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Immunotherapy for treating the most aggressive breast cancer

Dr. Toni Celià-Terrassa, a researcher at the Hospital del Mar Medical Research Institute has received a grant from the Cancer Research Institute to analyse this possibility.

Immunotherapy, the use of the patient's own immune system to attack tumour cells is the method chosen by the Hospital del Mar and its research centre, the Hospital del Mar Medical Research Institute (IMIM) in their search for new breast cancer treatments. They are looking in particular at triple negative breast cancer, one of the most aggressive types, which, in addition, affects younger patients and is the breast tumour with the fewest therapeutic targets for oncologists. This commitment has received a strong boost thanks to the grant the Cancer Research Institute (CRI) has just awarded the project "LCOR orchestrates the differential IFN-a response and immunological properties of triple-negative breast cancer cells", led by Dr. Toni Celià-Terrassa, a researcher in the Molecular Therapy of Cancer group, directed by Dr. Joan Albanell, head of medical oncology at Hospital del Mar and director of the IMIM's Cancer Research programme.

Dr. Celià-Terrassa, who runs the Cancer Stem Cell Properties and Metastasis Laboratory, and his team have received $200,000 from this non-profit organisation based in New York, USA, which finances cancer immunotherapy research worldwide. It is the first time that a Catalan Research centre has received a CLIP grant from this institute. "Getting funding from the Cancer Research Institute is a privilege and will be a great boost in our research on triple-negative breast cancer for which we have few therapeutic targets. The hope of this project is to find new strategies to strengthen immunotherapy responses in this type of cancer and avoid relapse", states Dr. Celià-Terrassa. The grant will enable extra research staff to be hired, to promote investigation into this area.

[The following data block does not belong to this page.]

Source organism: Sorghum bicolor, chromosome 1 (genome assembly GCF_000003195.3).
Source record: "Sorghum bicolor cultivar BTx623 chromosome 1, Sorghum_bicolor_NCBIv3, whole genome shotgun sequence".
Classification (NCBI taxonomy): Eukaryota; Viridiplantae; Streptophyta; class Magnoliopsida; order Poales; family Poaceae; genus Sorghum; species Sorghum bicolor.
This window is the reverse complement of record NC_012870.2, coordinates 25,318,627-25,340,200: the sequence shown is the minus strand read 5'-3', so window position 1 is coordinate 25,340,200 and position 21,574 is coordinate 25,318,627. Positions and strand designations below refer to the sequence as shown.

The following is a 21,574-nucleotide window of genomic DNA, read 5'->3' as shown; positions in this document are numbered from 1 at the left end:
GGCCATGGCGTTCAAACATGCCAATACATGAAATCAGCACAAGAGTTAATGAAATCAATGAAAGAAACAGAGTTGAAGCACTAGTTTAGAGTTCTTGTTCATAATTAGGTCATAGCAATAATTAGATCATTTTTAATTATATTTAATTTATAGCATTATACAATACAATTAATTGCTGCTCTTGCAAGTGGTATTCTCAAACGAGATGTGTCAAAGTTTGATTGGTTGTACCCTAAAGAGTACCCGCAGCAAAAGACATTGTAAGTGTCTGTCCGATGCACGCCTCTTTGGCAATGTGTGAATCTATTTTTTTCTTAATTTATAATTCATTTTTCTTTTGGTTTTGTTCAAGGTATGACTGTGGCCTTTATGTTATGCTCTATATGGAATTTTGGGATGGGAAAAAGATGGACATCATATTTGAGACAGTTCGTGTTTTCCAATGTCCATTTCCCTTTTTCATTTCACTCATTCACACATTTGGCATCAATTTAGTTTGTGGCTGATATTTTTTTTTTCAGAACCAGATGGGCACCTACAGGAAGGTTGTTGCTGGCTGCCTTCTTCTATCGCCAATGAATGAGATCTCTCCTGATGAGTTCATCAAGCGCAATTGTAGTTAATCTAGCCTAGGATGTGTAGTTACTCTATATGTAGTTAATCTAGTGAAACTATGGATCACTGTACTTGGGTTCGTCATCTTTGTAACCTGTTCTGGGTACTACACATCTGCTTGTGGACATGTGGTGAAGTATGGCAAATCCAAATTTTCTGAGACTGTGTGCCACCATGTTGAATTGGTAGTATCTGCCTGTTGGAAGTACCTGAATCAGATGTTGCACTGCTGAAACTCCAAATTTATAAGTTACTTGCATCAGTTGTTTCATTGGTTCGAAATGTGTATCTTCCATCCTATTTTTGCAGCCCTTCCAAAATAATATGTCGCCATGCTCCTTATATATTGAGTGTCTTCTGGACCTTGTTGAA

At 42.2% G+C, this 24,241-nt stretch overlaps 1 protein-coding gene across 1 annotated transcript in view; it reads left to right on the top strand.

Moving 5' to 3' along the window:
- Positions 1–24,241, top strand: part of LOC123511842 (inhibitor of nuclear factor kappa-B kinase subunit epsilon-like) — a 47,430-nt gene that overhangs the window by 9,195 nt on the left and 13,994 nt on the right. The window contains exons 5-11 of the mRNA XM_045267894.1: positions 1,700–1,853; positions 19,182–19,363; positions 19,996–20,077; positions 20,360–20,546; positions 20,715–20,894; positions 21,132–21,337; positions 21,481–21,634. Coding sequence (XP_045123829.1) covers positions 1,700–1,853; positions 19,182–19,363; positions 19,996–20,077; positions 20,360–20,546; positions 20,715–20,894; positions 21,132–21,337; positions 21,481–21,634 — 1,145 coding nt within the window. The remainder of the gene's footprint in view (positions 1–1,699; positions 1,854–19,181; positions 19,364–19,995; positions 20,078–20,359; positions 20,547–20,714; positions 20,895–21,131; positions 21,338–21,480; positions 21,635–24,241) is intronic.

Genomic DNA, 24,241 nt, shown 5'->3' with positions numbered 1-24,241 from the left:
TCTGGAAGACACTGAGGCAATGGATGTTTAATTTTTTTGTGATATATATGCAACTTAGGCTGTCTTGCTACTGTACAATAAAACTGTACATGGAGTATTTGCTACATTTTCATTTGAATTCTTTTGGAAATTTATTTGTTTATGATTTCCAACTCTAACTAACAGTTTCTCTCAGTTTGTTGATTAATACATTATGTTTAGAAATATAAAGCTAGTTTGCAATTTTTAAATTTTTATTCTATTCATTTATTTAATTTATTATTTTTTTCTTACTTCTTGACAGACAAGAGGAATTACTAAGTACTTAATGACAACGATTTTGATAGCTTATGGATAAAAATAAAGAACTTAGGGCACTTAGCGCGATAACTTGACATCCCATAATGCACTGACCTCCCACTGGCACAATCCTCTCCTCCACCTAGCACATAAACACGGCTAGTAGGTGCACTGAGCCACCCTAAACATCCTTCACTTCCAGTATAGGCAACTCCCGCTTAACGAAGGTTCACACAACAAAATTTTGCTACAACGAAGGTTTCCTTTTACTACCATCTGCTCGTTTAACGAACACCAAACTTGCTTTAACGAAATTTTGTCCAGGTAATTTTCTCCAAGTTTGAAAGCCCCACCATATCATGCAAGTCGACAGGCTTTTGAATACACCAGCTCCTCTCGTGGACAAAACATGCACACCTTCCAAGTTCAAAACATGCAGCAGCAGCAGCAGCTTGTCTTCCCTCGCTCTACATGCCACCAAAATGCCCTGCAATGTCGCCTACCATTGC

Dr.Toni Celià-Terrassa

Photo: Dr.Toni Celià-Terrassa/ Font: IMIM

Immunotherapy in breast cancer

Cancer immunotherapy treatment, a field in which Hospital del Mar is at the forefront, is already being used successfully for certain types of tumours, including lung cancer and melanoma. As Dr. Celià-Terrassa explains, using antibodies that block the control points in the immune system, the response rates vary between 20 and 30%. But these figures have not been achieved in breast cancer and immunotherapy is not yet a viable alternative to conventional chemotherapy. "We want to look further into why there is not a high response rate, if this is due to the heterogeneity of the tumour, and whether there are certain populations of cells within the tumour that are more resistant to immunotherapy than others", he points out. The project that has received the award from the CRI will analyse this approach in triple negative-type breast cancer. 

To do this, they will study the properties of tumour subpopulations that avoid the immune system, from a basic point of view and with a translational approach. In other words, they will use this information to design therapeutic targets that can take advantage of molecules that are already being used to treat other types of tumours with immunotherapy. "Our intention is to find specific treatment configurations and adjust them for breast cancer", says Dr. Toni Celià-Terrassa. They will also look for markers that allow them to predict the response to this treatment.

For this reason, Dr. Joan Albanell, head of medical oncology at Hospital del Mar and director of the IMIM's Cancer Research programme, has highlighted the fact that "immunotherapy shows promise in triple-negative breast cancer, but the clinical results are still insufficient. One reason behind this limited immunotherapy activity seems to be that certain tumour cells are virtually invisible to the immune system." For this reason, he argues that "making them visible could be a major step forward towards improving immunotherapy results in breast cancer."

Dr. Toni Celià-Terrassa

Dr. Toni Celià-Terrassa, who heads up theIMIM's Cancer Stem Cell Properties and Metastasis lab, joined this institute in January 2018, thanks to a Miquel Servet grant, from the University of Princeton, where he worked between 2012 and 2017. There he specialised in research into breast cancer metastasis and looked at the intricate molecular mechanisms of normal and malignant mammary stem cells to protect themselves from immune system signals in triple-negative breast cancer.

A prestigious institute

The Cancer Research Institute was founded in 1953 by Helen Coley Nauts and Oliver R. Grace, the parents of immunotherapy, with the aim of boosting the development of immunological cancer treatments. Each year, the entity funds around 10 CLIP projects in research centres and organisations across the globe to advance the fight against this disease. It is currently directed by Dr. James P. Allison, one of the pioneers of 21st century immunotherapy and director of the immunotherapy platform at the MD Anderson Cancer Centre.

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